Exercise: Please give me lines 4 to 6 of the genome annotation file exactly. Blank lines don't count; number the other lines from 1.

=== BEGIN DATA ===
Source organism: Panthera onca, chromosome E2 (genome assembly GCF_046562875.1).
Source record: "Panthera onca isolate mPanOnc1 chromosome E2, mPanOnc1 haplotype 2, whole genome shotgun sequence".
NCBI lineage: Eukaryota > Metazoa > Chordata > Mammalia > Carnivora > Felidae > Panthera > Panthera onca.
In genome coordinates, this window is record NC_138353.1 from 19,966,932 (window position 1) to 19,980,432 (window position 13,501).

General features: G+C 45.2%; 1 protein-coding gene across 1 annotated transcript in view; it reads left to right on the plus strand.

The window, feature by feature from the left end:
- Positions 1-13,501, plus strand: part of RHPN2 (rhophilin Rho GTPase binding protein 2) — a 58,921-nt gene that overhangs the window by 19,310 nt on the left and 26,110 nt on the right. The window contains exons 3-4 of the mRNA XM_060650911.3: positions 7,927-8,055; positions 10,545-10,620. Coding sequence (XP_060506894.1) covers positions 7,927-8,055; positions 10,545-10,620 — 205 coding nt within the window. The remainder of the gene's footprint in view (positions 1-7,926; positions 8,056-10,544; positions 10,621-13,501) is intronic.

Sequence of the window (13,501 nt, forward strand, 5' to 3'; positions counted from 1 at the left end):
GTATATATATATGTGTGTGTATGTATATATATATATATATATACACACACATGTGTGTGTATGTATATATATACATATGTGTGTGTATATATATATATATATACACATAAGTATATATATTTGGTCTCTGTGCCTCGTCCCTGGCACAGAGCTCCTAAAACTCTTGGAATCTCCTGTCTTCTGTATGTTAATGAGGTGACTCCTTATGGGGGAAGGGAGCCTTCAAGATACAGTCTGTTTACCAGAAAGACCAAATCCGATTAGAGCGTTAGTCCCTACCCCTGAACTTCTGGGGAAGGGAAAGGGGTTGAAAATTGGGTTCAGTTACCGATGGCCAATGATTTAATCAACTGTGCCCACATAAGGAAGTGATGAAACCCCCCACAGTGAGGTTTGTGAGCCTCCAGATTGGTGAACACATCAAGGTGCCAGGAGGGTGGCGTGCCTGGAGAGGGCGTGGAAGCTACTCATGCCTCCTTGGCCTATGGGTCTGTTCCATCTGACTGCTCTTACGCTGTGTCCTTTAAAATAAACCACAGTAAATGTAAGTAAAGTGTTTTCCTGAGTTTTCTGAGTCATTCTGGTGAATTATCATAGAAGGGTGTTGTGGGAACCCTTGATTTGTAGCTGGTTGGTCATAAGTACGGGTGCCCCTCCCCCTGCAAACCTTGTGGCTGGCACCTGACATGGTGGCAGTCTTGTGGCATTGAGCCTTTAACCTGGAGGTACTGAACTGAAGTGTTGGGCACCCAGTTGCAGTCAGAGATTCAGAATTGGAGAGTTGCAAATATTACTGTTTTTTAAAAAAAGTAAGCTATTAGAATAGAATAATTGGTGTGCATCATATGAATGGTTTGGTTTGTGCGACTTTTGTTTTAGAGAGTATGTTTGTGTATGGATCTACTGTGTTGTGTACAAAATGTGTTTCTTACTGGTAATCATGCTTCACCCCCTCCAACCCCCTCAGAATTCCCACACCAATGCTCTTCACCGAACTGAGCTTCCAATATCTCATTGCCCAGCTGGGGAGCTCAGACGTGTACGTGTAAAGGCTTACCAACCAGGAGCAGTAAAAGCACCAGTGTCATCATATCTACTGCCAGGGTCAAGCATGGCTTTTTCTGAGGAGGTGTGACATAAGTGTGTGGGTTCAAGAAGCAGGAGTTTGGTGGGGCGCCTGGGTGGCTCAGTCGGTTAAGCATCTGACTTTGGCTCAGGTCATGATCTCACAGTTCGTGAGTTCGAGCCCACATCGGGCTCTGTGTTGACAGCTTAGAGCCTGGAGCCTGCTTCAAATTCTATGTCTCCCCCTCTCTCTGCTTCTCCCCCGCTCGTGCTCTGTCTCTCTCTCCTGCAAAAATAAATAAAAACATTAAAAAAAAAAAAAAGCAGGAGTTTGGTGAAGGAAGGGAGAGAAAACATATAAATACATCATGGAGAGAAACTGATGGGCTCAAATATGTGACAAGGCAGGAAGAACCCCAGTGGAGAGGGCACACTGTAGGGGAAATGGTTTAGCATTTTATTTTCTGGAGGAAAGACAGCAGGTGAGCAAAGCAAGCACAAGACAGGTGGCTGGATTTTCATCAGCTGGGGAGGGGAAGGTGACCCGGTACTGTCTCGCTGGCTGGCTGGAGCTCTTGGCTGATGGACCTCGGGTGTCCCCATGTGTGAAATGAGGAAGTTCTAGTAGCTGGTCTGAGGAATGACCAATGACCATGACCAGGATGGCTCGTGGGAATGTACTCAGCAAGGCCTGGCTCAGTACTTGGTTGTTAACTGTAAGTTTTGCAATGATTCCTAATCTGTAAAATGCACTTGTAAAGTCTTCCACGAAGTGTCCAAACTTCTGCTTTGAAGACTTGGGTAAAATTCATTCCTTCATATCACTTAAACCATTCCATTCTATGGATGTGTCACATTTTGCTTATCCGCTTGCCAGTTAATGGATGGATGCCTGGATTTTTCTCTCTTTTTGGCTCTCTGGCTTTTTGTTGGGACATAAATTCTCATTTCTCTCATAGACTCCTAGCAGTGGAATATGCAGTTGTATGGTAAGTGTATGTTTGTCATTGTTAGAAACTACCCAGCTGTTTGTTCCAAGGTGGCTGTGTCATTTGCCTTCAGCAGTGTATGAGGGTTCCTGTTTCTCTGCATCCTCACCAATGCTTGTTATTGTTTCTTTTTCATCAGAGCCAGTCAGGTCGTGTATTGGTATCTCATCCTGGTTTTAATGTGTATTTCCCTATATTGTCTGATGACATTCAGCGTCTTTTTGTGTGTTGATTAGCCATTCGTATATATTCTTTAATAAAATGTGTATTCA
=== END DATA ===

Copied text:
In genome coordinates, this window is record NC_138353.1 from 19,966,932 (window position 1) to 19,980,432 (window position 13,501).

General features: G+C 45.2%; 1 protein-coding gene across 1 annotated transcript in view; it reads left to right on the plus strand.

The window, feature by feature from the left end: